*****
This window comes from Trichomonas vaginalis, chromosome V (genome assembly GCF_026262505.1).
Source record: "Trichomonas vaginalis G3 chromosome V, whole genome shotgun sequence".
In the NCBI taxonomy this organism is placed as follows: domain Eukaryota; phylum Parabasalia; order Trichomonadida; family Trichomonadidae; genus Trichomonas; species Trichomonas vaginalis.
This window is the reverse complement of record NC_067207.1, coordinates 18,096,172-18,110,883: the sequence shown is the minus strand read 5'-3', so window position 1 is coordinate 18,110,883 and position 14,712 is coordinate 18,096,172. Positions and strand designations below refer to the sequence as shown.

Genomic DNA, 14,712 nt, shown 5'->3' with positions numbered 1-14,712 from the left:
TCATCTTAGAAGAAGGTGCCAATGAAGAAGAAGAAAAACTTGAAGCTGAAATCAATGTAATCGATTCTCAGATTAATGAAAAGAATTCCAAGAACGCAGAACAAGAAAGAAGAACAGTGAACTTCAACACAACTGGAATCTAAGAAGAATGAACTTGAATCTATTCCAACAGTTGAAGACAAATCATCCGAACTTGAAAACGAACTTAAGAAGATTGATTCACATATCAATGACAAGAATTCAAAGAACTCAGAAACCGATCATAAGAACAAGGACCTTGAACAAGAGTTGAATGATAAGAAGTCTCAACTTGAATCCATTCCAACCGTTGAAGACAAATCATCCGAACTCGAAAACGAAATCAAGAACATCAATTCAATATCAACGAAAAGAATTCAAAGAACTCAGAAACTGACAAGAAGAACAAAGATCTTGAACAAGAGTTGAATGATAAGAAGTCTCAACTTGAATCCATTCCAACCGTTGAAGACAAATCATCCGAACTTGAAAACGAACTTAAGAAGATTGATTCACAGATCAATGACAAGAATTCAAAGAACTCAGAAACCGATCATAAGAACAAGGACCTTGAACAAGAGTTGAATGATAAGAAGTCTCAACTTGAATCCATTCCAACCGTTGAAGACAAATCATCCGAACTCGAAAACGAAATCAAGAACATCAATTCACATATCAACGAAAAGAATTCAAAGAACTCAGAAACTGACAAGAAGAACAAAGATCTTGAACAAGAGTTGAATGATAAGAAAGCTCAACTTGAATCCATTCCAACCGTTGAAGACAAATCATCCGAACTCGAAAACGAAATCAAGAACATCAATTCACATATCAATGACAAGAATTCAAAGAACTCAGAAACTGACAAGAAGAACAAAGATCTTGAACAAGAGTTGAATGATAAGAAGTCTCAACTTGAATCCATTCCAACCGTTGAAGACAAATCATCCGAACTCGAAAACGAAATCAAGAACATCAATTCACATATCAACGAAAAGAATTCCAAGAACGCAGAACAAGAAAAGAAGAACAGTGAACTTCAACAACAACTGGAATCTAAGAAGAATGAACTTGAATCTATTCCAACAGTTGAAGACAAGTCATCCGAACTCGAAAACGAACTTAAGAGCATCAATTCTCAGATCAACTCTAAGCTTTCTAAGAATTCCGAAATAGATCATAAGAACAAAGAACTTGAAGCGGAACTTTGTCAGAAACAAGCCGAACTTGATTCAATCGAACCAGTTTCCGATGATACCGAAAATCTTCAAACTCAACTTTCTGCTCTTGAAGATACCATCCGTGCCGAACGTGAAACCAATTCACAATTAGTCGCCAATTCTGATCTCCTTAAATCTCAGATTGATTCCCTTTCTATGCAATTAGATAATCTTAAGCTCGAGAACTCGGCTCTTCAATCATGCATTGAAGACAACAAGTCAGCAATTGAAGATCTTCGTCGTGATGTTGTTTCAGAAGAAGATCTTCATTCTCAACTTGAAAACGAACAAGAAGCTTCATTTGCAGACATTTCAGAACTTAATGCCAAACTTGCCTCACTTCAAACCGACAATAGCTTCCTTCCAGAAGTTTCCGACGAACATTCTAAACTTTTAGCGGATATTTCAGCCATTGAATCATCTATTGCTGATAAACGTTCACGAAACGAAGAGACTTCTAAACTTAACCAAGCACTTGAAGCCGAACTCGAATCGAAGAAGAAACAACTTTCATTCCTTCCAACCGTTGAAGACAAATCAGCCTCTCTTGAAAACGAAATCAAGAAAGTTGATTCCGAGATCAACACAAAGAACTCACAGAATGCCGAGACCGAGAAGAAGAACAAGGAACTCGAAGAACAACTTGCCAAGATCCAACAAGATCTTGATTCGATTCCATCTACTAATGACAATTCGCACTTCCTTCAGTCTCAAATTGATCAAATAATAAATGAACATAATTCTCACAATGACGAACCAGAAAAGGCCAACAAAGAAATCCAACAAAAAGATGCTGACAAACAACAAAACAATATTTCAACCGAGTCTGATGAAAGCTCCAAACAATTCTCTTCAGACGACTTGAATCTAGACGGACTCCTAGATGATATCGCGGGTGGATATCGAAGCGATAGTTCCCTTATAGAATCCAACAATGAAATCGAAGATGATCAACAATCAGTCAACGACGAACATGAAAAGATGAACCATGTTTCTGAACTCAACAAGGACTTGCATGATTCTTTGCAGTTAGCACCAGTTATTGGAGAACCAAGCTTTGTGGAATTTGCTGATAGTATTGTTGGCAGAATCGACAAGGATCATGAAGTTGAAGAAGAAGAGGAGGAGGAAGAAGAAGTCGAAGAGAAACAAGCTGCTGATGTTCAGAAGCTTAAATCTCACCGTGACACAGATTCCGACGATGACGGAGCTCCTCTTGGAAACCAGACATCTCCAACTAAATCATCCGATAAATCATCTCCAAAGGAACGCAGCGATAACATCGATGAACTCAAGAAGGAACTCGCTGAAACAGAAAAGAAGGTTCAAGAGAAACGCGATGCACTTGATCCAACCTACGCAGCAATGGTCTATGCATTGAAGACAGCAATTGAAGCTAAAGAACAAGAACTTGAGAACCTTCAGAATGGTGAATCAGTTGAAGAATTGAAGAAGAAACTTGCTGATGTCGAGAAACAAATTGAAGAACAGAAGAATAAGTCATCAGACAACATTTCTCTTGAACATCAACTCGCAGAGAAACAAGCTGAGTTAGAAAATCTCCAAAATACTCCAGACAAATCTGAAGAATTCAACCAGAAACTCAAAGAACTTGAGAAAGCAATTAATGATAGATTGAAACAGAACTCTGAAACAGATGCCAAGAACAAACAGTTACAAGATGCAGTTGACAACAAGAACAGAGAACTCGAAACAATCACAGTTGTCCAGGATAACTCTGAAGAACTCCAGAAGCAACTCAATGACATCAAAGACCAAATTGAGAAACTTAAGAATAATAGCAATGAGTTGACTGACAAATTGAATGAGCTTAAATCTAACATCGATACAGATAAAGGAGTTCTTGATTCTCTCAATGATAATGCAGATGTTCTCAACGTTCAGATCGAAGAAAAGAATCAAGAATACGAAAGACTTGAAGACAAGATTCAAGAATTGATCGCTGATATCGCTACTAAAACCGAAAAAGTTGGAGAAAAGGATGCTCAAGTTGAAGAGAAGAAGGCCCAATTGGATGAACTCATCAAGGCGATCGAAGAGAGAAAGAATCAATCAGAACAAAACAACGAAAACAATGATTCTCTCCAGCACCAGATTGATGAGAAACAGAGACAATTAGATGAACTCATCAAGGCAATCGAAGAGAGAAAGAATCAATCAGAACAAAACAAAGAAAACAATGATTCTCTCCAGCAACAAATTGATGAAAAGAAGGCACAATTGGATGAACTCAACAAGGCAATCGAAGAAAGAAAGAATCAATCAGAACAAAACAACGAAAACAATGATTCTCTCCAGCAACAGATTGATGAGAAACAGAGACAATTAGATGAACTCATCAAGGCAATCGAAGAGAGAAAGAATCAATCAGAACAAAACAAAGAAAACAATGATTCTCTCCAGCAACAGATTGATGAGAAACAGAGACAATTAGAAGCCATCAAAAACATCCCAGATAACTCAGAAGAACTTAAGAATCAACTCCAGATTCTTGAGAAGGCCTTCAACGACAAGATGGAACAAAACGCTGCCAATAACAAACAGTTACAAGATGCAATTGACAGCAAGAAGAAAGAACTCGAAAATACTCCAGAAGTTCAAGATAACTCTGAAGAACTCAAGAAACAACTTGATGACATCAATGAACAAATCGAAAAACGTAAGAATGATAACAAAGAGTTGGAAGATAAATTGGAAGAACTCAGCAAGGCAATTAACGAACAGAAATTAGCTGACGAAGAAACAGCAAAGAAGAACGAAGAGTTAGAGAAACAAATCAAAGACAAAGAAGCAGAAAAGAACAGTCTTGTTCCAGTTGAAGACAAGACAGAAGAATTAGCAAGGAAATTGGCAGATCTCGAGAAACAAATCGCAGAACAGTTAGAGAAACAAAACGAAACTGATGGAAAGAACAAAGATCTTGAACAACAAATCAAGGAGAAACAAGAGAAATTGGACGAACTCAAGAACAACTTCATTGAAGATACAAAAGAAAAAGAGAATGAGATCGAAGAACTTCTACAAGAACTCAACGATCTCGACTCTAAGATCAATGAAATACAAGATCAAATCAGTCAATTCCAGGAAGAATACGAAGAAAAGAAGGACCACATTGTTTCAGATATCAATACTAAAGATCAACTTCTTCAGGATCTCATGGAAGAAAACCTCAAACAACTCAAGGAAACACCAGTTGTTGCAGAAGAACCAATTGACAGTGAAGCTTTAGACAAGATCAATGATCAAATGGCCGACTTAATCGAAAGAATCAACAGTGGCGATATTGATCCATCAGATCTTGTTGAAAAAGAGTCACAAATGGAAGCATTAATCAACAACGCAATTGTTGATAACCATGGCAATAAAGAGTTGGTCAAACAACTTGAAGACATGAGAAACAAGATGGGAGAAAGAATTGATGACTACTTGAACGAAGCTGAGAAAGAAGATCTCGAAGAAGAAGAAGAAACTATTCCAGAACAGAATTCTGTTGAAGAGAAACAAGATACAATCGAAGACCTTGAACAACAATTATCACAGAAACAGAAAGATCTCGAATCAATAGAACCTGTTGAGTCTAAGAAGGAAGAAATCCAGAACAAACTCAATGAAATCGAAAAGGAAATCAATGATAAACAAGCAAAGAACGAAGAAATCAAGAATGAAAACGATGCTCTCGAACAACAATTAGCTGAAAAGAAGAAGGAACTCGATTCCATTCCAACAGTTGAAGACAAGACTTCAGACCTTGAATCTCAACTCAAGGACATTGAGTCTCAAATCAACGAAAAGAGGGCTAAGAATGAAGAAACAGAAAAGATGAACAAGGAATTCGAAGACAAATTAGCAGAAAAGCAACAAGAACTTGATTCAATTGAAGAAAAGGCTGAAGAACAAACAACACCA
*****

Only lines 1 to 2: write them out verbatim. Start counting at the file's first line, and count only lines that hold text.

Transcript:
This window comes from Trichomonas vaginalis, chromosome V (genome assembly GCF_026262505.1).
Source record: "Trichomonas vaginalis G3 chromosome V, whole genome shotgun sequence".